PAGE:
6 Reasons Why BJJ And Submission Wrestling Are Different

28.05.2021 by

The Top 6 Differences Between BJJ And Submission Wrestling

“Submission wrestling” and “submission grappling” are sometimes tossed around as alternative names for no-gi BJJ, but are they actually the same thing? The simplest way to consider the difference is to recognize that submission wrestling is a broad term that encompasses all sorts of grappling arts including BJJ, no-gi BJJ, sambo, judo, and catch wrestling. 

However, the term submission wrestling has come to represent a specific subset of grappling that differs from traditional Brazilian Jiu Jitsu in two major ways: submission wrestling is nearly exclusively no-gi and uses its own ruleset which differs significantly from BJJ. 

This article will explore how these two factors multiply to create 6 major differences that separate BJJ from submission wrestling!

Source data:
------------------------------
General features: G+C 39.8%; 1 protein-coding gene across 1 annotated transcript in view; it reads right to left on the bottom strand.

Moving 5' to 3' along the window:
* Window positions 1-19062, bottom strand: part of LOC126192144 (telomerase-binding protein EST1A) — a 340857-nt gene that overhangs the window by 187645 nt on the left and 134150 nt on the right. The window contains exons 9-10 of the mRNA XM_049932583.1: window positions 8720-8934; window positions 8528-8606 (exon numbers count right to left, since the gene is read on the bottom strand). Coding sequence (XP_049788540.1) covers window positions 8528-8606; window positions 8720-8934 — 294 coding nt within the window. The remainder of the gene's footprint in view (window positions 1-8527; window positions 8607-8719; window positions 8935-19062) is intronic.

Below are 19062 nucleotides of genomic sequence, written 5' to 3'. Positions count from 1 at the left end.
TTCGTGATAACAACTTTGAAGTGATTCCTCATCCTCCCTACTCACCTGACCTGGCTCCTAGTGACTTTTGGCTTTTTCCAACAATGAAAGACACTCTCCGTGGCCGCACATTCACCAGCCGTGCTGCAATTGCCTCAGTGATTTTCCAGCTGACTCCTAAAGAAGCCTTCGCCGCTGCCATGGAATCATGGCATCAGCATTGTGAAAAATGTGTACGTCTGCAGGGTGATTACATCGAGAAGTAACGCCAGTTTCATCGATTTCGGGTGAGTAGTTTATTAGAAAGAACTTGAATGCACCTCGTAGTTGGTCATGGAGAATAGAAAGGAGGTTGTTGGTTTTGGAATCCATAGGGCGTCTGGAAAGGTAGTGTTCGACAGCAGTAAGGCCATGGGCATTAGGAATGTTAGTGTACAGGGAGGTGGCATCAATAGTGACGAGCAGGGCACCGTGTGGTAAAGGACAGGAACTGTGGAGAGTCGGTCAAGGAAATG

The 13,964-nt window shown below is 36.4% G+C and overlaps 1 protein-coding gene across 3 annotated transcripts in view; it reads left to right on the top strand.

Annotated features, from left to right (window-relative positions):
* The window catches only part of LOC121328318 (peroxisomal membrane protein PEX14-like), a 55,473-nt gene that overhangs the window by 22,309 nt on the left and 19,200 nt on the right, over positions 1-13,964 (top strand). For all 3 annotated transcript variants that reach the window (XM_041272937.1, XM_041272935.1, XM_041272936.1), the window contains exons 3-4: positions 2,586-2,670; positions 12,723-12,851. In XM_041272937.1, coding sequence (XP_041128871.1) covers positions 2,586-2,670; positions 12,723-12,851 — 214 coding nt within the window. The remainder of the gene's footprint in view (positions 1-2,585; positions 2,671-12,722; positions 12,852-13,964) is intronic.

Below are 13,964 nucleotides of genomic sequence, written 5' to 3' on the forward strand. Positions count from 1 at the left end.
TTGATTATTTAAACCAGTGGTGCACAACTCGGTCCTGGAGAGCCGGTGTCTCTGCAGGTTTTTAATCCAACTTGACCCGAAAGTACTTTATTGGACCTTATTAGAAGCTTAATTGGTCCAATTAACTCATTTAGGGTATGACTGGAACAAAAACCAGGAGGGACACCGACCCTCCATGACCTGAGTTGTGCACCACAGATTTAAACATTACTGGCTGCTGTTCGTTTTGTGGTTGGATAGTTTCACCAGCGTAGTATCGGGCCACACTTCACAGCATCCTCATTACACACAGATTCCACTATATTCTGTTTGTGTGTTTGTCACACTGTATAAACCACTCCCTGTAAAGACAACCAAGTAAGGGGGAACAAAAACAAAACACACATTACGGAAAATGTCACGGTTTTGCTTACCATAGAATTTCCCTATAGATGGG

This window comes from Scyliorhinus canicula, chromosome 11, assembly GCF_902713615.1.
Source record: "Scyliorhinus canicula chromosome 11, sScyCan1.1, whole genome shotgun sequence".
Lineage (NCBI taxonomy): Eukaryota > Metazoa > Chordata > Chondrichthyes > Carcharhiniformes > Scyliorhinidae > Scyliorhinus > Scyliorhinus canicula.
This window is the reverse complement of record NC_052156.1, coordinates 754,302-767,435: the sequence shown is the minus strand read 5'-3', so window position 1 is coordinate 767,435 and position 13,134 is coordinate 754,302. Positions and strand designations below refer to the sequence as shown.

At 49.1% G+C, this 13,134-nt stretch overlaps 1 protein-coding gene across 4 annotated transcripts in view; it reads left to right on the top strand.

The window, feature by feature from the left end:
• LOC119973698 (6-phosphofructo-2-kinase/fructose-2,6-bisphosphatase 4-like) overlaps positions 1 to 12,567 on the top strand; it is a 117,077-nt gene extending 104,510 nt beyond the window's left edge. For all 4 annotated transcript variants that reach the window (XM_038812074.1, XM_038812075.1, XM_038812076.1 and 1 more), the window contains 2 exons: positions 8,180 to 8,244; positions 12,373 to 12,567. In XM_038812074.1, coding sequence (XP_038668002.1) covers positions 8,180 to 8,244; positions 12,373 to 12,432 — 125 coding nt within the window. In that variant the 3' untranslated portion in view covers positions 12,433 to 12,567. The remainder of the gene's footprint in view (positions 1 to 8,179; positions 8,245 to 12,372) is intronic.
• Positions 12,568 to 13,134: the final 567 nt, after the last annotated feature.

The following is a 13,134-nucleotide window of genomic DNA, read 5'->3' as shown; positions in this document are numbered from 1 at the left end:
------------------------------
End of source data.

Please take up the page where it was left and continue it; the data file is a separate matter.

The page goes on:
The Most Obvious Difference: The Gi

The Abu Dhabi Combat Club Submission Wrestling World Championship is regarded as the most prestigious submission wrestling competition in the world. Even the least experienced white belt can immediately tell that the ADCC is different from the IBJJF from a casual glance: no one is wearing a gi! 

While it is true that BJJ practitioners tend to dominate the ADCC, there are notable examples of non-BJJ practitioners being very successful in the tournament. These include athletes like Mark Kerr the ‘Smashing Machine’ and the Russian wrestler Rustam Chsiev.

No-gi BJJ is a subset of submission wrestling, but other combat sports that are practiced without a gi are equally at home in any submission wrestling competition.

Less Friction, More Speed

If you’ve never trained without a gi on it is hard to appreciate how much of a difference taking it off makes. Deprived of the sweat absorbing power of 4 kilos of cotton, two competitors quickly become slick and sweaty. This wouldn’t be that significant if there were robust collars and sleeves to latch onto, but no-gi means no cloth grips either!